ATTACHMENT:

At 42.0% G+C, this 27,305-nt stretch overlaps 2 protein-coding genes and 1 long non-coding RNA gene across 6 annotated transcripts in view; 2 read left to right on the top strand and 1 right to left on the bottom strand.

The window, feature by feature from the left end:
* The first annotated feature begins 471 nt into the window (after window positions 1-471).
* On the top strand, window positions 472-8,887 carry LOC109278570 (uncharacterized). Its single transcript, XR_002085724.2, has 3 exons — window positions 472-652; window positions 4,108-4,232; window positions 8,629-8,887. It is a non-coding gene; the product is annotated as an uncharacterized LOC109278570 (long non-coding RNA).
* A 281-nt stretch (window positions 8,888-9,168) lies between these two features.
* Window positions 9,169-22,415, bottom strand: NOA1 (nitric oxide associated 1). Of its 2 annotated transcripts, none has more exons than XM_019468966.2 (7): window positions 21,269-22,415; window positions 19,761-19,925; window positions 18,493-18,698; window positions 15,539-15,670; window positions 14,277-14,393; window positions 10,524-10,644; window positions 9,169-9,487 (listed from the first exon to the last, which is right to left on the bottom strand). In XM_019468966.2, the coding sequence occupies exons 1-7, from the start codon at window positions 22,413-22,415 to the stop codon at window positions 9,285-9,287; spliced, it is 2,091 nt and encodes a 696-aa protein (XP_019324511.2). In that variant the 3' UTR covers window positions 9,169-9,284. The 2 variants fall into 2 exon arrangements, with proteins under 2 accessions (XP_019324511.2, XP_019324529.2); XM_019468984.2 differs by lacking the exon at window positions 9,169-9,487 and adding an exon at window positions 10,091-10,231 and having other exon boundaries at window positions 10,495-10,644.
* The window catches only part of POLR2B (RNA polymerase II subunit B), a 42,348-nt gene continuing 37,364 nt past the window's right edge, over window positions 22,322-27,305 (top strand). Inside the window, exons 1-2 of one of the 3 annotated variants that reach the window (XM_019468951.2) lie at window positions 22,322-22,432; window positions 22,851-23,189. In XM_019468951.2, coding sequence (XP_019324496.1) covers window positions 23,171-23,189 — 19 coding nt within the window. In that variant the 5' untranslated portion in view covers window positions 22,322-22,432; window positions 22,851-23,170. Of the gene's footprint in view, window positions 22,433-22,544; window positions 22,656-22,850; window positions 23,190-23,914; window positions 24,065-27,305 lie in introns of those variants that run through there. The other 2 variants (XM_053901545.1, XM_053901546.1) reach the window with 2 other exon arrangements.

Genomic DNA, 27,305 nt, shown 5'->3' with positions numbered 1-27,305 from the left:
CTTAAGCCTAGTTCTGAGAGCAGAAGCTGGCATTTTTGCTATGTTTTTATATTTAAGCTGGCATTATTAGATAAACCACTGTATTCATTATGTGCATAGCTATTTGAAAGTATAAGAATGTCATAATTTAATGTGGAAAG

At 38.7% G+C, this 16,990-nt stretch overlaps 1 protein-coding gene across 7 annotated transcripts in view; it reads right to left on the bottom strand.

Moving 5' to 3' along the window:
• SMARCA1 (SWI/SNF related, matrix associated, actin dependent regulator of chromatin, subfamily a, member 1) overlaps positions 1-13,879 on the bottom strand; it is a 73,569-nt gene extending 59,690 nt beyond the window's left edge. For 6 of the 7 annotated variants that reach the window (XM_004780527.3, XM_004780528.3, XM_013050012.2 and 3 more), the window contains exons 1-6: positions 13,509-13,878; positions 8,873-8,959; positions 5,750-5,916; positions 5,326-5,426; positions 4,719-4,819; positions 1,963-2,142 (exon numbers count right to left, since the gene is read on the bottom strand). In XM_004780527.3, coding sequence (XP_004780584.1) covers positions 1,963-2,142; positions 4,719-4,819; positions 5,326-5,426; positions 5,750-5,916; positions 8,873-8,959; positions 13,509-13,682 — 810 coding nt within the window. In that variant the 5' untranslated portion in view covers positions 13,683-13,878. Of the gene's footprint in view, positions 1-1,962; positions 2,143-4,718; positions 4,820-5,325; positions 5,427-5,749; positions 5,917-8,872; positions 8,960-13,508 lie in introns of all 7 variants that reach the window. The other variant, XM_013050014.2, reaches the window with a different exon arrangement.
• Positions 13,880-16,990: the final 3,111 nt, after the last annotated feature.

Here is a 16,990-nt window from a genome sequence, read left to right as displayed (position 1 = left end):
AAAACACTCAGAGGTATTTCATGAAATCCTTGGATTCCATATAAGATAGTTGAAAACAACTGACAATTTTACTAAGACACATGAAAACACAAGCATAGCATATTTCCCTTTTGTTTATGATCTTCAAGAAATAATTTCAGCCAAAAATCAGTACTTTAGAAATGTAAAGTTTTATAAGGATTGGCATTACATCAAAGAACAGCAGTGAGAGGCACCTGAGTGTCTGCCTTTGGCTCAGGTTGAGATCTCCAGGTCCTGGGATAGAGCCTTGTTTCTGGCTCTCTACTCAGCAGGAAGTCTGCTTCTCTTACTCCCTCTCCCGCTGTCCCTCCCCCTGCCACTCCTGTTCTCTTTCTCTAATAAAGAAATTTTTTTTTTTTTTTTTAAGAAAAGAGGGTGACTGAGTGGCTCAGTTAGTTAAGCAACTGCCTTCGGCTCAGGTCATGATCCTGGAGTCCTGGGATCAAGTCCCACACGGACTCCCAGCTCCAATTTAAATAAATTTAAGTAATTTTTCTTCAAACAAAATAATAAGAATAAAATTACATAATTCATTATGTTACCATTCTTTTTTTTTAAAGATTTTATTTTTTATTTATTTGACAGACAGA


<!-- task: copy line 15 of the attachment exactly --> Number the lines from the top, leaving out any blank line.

AAAACACTCAGAGGTATTTCATGAAATCCTTGGATTCCATATAAGATAGTTGAAAACAACTGACAATTTTACTAAGACACATGAAAACACAAGCATAGCATATTTCCCTTTTGTTTATGATCTTCAAGAAATAATTTCAGCCAAAAATCAGTACTTTAGAAATGTAAAGTTTTATAAGGATTGGCATTACATCAAAGAACAGCAGTGAGAGGCACCTGAGTGTCTGCCTTTGGCTCAGGTTGAGATCTCCAGGTCCTGGGATAGAGCCTTGTTTCTGGCTCTCTACTCAGCAGGAAGTCTGCTTCTCTTACTCCCTCTCCCGCTGTCCCTCCCCCTGCCACTCCTGTTCTCTTTCTCTAATAAAGAAATTTTTTTTTTTTTTTTTAAGAAAAGAGGGTGACTGAGTGGCTCAGTTAGTTAAGCAACTGCCTTCGGCTCAGGTCATGATCCTGGAGTCCTGGGATCAAGTCCCACACGGACTCCCAGCTCCAATTTAAATAAATTTAAGTAATTTTTCTTCAAACAAAATAATAAGAATAAAATTACATAATTCATTATGTTACCATTCTTTTTTTTTAAAGATTTTATTTTTTATTTATTTGACAGACAGA